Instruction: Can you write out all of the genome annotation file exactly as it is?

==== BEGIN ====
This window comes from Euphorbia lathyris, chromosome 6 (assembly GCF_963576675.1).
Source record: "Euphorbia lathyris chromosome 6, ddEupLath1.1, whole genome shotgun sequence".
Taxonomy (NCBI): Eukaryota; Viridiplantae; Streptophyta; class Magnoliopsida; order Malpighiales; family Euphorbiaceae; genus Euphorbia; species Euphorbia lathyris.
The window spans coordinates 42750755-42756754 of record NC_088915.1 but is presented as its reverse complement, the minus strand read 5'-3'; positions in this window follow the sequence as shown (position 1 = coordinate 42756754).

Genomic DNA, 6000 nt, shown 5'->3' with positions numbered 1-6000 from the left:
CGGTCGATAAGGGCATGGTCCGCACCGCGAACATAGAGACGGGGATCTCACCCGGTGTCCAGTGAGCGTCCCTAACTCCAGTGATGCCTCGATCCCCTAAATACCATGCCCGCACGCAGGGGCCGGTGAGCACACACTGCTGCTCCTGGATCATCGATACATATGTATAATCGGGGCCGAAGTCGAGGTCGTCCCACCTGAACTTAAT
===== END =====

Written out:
This window comes from Euphorbia lathyris, chromosome 6 (assembly GCF_963576675.1).
Source record: "Euphorbia lathyris chromosome 6, ddEupLath1.1, whole genome shotgun sequence".
Taxonomy (NCBI): Eukaryota; Viridiplantae; Streptophyta; class Magnoliopsida; order Malpighiales; family Euphorbiaceae; genus Euphorbia; species Euphorbia lathyris.
The window spans coordinates 42750755-42756754 of record NC_088915.1 but is presented as its reverse complement, the minus strand read 5'-3'; positions in this window follow the sequence as shown (position 1 = coordinate 42756754).

Genomic DNA, 6000 nt, shown 5'->3' with positions numbered 1-6000 from the left:
CGGTCGATAAGGGCATGGTCCGCACCGCGAACATAGAGACGGGGATCTCACCCGGTGTCCAGTGAGCGTCCCTAACTCCAGTGATGCCTCGATCCCCTAAATACCATGCCCGCACGCAGGGGCCGGTGAGCACACACTGCTGCTCCTGGATCATCGATACATATGTATAATCGGGGCCGAAGTCGAGGTCGTCCCACCTGAACTTAAT